The first Christmas cards were commissioned by Sir Henry Cole and illustrated by John Callcott Horsley in London on the 1st of May 1843. The central picture showed three generations of a family raising a toast to the card's recipient: on either side were scenes of charity, with food and clothing being given to the poor.
The first Christmas cardImage
Allegedly the image of the family drinking wine together proved controversial, but the idea was shrewd: Cole had helped introduce the Penny Post three years earlier. Two batches totalling 2,050 cards were printed and sold that year for a shilling each.
Early English cards rarely showed winter or religious themes, instead favouring flowers, fairies and other fanciful designs that reminded the recipient of the approach of spring. Humorous and sentimental images of children and animals were popular, as were increasingly elaborate shapes, decorations and materials. At Christmas 1873, the lithograph firm Prang and Mayer began creating greeting cards for the popular market in England. The firm began selling the Christmas card in America in 1874, thus becoming the first printer to offer cards in America. Its owner, Louis Prang, is sometimes called the "father of the American Christmas card." By the 1880s, Prang was producing over five million cards a year by using the chromolithography process of printmaking. However, the popularity of his cards led to cheap imitations that eventually drove him from the market. The advent of the postcard spelled the end for elaborate Victorian-style cards, but by the 1920s, cards with envelopes had returned. The extensive Laura Seddon Greeting Card Collection from the Manchester Metropolitan University gathers 32,000 Victorian and Edwardian greeting cards, printed by the major publishers of the day, including Britain’s first commercially produced Christmas card.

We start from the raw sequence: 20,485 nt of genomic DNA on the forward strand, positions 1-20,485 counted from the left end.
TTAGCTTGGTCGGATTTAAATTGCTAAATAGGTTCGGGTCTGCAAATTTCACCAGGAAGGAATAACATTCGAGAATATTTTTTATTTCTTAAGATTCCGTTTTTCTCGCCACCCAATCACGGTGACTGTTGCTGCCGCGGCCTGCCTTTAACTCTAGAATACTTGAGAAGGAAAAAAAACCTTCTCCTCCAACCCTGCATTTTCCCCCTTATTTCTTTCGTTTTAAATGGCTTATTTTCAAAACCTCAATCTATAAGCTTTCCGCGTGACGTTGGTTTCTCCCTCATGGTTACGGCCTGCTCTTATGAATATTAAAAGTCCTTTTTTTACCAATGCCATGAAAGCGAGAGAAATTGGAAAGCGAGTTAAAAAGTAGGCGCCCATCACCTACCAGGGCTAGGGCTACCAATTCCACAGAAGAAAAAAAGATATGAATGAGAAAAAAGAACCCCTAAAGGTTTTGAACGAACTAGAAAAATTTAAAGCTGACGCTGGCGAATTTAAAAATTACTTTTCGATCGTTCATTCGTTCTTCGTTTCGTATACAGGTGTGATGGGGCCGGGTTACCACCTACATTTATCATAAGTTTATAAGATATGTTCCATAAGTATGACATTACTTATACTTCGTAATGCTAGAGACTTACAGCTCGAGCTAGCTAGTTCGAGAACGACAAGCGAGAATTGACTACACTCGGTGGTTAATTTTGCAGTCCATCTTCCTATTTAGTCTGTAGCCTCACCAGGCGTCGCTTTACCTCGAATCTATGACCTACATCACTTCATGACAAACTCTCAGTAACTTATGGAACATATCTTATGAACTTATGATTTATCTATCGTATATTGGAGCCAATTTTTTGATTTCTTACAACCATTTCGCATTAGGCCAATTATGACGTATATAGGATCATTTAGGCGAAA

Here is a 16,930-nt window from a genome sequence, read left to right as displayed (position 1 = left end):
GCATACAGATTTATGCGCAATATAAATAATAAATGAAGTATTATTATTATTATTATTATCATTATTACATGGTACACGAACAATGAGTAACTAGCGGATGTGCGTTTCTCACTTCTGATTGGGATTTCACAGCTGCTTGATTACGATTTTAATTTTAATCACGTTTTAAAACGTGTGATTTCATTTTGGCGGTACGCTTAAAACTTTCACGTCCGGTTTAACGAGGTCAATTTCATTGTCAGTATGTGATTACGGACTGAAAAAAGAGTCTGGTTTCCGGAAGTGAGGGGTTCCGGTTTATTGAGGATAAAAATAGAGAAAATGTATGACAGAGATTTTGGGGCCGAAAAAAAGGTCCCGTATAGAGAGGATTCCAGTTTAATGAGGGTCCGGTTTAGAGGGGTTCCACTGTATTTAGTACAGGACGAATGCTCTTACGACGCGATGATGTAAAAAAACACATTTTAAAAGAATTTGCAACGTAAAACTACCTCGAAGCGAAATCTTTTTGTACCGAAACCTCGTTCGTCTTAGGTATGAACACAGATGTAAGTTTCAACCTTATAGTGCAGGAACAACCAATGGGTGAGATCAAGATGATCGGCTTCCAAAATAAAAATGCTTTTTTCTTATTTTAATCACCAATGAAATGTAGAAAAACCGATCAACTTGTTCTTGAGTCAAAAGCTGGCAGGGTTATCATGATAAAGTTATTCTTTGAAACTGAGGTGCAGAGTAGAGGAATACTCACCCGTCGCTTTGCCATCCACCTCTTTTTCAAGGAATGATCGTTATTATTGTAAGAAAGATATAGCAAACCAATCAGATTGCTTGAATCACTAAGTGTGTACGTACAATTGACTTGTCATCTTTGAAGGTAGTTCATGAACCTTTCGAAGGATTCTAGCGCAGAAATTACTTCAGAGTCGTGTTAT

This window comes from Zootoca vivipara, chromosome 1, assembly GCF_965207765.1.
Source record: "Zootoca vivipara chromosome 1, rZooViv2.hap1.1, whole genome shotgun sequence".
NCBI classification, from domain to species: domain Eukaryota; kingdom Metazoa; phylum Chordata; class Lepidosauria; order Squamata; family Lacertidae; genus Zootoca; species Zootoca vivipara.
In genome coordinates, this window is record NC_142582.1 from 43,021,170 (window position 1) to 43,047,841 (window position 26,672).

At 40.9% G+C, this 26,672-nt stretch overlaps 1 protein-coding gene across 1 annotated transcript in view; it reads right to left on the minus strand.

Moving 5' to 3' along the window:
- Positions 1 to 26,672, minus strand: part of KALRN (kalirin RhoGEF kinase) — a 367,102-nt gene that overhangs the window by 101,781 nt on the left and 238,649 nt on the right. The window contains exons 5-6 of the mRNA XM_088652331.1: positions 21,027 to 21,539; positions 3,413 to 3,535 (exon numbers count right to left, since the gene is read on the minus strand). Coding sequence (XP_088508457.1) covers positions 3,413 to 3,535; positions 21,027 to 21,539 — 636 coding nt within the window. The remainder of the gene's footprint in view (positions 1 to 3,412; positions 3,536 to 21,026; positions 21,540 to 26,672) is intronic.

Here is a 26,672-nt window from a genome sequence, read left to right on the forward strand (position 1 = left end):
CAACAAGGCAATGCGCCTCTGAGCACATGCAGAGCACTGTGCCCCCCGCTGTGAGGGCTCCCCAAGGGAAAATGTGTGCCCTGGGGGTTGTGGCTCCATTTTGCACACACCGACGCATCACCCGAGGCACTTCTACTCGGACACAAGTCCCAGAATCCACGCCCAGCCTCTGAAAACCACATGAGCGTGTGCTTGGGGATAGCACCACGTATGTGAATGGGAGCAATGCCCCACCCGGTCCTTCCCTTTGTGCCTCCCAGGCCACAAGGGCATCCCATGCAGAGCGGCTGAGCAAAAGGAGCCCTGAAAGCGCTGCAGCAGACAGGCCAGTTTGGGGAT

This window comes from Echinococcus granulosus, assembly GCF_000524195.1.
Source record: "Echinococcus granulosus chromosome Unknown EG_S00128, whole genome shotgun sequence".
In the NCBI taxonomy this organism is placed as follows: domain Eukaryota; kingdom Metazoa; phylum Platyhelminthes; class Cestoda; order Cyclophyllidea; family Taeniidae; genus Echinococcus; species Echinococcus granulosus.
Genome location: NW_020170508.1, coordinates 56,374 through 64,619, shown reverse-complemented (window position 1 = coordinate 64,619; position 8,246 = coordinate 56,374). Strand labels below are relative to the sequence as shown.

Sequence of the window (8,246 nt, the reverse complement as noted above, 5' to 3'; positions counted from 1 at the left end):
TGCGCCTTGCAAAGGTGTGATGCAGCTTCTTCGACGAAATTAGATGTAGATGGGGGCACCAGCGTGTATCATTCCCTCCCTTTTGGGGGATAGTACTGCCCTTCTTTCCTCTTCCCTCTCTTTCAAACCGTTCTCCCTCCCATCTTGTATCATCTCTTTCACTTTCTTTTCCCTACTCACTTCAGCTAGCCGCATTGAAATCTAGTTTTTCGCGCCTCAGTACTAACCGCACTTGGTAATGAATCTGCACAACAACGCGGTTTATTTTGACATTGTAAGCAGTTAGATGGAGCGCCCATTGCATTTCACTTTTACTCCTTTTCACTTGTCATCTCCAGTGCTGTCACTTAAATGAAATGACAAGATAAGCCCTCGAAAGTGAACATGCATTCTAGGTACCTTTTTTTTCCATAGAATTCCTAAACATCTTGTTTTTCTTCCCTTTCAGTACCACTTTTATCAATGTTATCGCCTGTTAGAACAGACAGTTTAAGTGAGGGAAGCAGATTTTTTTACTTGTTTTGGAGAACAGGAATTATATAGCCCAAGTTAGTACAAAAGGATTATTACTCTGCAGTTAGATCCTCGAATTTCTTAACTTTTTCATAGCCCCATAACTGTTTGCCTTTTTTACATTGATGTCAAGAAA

The production of Christmas cards was, throughout the 20th century, a profitable business for many stationery manufacturers, with the design of cards continually evolving with changing tastes and printing techniques. The now widely-recognized brand Hallmark was established in 1913 by Joyce Hall with the help of brother Rollie Hall to market their self-produced Christmas cards. The Hall brothers capitalized on a growing desire for more personalized greeting cards, and reached critical success when the outbreak of World War I increased demand for cards to send to soldiers. The World Wars brought cards with patriotic themes. Idiosyncratic "studio cards" with cartoon illustrations and sometimes risque humor caught on in the 1950s. Nostalgic, sentimental, and religious images have continued in popularity, and, in the 21st century, reproductions of Victorian and Edwardian cards are easy to obtain. Modern Christmas cards can be bought individually but are also sold in packs of the same or varied designs. In recent decades changes in technology may be responsible for the decline of the Christmas card. The estimated number of cards received by American households dropped from 29 in 1987 to 20 in 2004. Email and telephones allow for more frequent contact and are easier for generations raised without handwritten letters - especially given the availability of websites offering free email Christmas cards. Despite the decline, 1.9 billion cards were sent in the U.S. in 2005 alone. Some card manufacturers now provide E-cards. In the UK, Christmas cards account for almost half of the volume of greeting card sales, with over 668.9 million Christmas cards sold in the 2008 festive period. In mostly non-religious countries (e.g. Czech Republic), the cards are rather called New Year Cards, however they are sent before Christmas and the emphasis (design, texts) is mostly given to the New Year, omitting religious symbols.

28. Turkey